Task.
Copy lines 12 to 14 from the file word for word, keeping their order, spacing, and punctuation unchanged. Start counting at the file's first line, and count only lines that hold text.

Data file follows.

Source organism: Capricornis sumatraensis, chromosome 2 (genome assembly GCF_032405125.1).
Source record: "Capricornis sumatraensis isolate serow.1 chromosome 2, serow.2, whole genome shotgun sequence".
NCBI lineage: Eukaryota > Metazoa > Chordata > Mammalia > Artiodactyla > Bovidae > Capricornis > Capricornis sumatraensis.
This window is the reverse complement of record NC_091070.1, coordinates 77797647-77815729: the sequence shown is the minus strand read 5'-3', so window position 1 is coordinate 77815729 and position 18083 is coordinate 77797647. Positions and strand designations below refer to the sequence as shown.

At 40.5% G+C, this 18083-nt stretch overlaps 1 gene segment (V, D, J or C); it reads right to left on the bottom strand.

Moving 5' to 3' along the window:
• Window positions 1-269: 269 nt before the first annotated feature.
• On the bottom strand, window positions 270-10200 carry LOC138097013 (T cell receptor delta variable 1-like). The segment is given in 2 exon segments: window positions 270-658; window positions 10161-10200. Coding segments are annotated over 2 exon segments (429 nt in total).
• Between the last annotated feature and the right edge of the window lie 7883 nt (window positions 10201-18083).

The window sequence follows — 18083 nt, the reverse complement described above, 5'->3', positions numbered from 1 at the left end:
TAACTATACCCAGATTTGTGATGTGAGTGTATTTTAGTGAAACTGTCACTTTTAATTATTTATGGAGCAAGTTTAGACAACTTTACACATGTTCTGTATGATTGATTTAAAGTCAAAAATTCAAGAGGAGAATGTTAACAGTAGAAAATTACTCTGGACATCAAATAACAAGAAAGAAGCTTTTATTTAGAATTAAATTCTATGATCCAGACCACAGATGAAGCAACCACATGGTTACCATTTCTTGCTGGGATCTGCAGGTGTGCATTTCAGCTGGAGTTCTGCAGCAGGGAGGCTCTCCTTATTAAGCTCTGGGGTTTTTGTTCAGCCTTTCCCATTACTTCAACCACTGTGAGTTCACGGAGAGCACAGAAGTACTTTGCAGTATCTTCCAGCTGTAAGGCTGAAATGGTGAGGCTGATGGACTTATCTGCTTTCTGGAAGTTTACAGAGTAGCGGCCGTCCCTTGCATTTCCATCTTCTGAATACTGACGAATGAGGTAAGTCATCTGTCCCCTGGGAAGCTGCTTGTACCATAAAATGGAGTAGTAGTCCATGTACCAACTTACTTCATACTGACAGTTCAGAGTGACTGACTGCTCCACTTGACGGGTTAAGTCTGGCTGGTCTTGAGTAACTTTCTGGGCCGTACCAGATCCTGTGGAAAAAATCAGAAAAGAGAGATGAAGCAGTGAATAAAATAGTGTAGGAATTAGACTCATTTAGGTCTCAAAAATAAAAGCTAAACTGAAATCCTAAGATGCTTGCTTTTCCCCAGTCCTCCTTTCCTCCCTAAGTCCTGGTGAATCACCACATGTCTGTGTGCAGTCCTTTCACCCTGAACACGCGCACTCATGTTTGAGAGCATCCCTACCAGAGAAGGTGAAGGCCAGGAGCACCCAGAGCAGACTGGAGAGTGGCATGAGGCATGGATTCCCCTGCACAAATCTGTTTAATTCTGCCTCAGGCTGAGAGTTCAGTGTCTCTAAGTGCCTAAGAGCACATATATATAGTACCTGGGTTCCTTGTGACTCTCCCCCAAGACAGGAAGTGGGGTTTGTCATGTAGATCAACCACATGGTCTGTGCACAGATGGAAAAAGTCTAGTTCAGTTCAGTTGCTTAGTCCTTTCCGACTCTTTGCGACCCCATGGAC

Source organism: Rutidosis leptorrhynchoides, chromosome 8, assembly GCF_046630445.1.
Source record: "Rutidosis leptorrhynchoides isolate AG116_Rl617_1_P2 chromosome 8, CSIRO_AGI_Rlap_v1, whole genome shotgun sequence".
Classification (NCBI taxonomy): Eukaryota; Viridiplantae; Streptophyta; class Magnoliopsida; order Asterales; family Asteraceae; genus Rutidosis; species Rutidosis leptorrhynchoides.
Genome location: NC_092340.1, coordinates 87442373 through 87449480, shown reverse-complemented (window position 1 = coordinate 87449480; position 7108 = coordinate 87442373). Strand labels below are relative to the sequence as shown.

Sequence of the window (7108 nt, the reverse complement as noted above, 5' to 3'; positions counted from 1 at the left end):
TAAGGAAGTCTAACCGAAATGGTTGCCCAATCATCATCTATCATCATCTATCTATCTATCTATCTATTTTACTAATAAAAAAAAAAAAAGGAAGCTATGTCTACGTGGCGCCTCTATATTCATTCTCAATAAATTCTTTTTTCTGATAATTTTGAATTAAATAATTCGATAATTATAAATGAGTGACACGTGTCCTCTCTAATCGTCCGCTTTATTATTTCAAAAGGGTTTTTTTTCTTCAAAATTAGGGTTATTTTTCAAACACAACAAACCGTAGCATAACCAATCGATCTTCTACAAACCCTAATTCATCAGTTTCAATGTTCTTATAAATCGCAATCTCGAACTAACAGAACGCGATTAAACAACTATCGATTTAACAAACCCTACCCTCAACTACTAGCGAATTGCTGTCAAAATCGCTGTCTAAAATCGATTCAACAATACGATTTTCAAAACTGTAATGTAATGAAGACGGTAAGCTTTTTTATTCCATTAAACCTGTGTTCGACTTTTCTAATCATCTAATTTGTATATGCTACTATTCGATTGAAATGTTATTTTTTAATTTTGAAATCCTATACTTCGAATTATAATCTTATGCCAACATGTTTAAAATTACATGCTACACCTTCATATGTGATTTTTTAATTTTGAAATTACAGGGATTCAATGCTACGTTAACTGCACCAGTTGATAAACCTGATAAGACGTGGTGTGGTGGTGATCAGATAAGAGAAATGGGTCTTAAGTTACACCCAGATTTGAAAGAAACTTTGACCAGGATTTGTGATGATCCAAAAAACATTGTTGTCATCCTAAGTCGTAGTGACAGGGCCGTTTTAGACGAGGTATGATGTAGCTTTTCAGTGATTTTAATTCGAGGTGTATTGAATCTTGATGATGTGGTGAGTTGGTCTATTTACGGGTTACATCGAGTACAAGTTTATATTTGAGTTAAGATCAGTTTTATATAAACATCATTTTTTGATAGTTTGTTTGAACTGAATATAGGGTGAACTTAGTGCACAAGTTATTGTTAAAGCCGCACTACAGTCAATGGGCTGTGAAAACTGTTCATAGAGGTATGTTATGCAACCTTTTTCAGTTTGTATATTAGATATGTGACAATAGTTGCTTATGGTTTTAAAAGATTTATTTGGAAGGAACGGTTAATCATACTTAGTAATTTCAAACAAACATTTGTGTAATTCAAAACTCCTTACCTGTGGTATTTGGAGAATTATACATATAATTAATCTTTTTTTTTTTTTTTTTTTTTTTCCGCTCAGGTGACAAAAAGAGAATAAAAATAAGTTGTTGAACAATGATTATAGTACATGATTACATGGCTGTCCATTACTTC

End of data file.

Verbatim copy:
Source organism: Rutidosis leptorrhynchoides, chromosome 8, assembly GCF_046630445.1.
Source record: "Rutidosis leptorrhynchoides isolate AG116_Rl617_1_P2 chromosome 8, CSIRO_AGI_Rlap_v1, whole genome shotgun sequence".
Classification (NCBI taxonomy): Eukaryota; Viridiplantae; Streptophyta; class Magnoliopsida; order Asterales; family Asteraceae; genus Rutidosis; species Rutidosis leptorrhynchoides.